When Justin Trudeau said this week that a fair dispute resolution system is “essential” for any trade pact that the country signs and furthermore, reportedly told officials that NAFTA’s Chapter 19 dispute settlement provisions are a “red line” that his government will not cross, he was echoing the negotiating position of former Prime Minister Brian Mulroney in connection with the groundbreaking Free Trade Agreement between Canada and the United States.
After more than a year and half of talks, in October 1987, Mulroney shocked American negotiators by walking away from the table over what he called his “essential condition” – an impartial dispute-settlement mechanism that would give Canada a way to resolve trade conflicts outside of U.S. courts. The high-stakes gamble paid off and the resulting compromise became the CUSFTA’s Chapter 19, a new provision allowing for the replacement of judicial review for final trade remedy determinations with a binational panel review. Just two days later, an agreement was finally reached between the two countries.
Derek Burney, Mulroney’s chief of staff during the CUSFTA talks and a key player in the original NAFTA negotiations in his role as Canada's ambassador to Washington, said the reason why the Canadian side was willing to risk so much to get the dispute mechanism into the deal was because “we don’t trust their trade-remedy tribunals, we never have.”
Indeed, since a Canadian concern was that U.S. federal government agencies and tribunals were consistently not applying their own antidumping and countervailing duty law correctly and moreover that the U.S. court system couldn’t be relied upon to objectively review duties imposed by the U.S. government on Canadian imports in a timely manner, binational panel review – putting the process, at least in part, in the hands of non-nationals – was seen as an important concession. “We wouldn’t have the trade agreement if we didn’t get that dispute settlement,” Burney said.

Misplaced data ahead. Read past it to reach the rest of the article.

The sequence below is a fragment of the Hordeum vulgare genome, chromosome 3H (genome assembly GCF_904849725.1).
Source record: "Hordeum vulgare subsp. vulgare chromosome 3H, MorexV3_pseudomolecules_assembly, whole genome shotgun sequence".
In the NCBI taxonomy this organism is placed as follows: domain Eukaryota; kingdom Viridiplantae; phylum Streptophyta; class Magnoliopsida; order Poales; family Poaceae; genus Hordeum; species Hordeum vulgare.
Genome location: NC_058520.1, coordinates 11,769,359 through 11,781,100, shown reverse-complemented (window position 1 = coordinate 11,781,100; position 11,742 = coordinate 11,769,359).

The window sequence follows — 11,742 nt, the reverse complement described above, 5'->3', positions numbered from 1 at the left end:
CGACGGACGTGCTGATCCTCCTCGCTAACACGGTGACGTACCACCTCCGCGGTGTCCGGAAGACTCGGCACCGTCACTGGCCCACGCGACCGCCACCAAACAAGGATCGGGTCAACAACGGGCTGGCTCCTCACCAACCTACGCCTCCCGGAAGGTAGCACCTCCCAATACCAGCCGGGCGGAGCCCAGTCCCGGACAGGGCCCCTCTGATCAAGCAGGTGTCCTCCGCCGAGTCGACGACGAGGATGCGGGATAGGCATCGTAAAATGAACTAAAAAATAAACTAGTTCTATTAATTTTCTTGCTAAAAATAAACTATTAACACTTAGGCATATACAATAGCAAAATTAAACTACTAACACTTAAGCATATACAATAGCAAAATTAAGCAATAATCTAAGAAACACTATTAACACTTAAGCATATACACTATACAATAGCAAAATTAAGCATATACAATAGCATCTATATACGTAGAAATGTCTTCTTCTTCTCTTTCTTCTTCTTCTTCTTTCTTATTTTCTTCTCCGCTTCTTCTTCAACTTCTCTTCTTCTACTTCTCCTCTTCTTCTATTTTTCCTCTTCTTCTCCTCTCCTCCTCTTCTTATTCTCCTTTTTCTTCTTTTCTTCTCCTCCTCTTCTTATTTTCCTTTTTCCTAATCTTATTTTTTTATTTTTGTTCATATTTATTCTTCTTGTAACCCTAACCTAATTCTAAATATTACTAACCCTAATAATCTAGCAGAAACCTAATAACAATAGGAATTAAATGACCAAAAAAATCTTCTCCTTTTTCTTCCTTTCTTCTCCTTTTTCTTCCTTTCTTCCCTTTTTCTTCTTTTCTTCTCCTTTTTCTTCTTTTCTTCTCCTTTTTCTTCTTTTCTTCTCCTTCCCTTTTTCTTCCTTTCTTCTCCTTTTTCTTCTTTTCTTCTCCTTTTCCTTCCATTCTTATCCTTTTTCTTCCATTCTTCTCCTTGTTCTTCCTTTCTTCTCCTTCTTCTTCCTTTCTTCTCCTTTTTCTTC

NAFTA Chapter 19 is essentially a direct transcription of CUSFTA Chapter 19 with certain adaptations because of the addition of Mexico. The provision allows Canada/Mexico to bypass the U.S. judicial review process when the U.S. government imposes antidumping and/or countervailing duties after a Canadian/Mexican competitor has been determined to be gaming the rules of trade by receiving unfair subsidies or selling its products into the United States at below market prices to the detriment of an American industry. In such cases, Canada/Mexico can use Chapter 19 to create an independent, binational panel of five arbiters, trade experts agreed upon by both parties, who will decide whether or not the AD/CV determinations are legitimate based on U.S. domestic laws.
Some U.S. industries, most notably American lumber producers, have vigorously argued against the Chapter 19 dispute settlement mechanism, claiming that it prevents the United States from fully enforcing its own trade laws. Over the years, Canada has won numerous victories before these binational panels that have reversed decisions by U.S. officials to impose punitive duties on a wide range of goods such as cattle, magnesium, hot-rolled steel, color-picture tubes, greenhouse tomatoes and, of course, softwood lumber.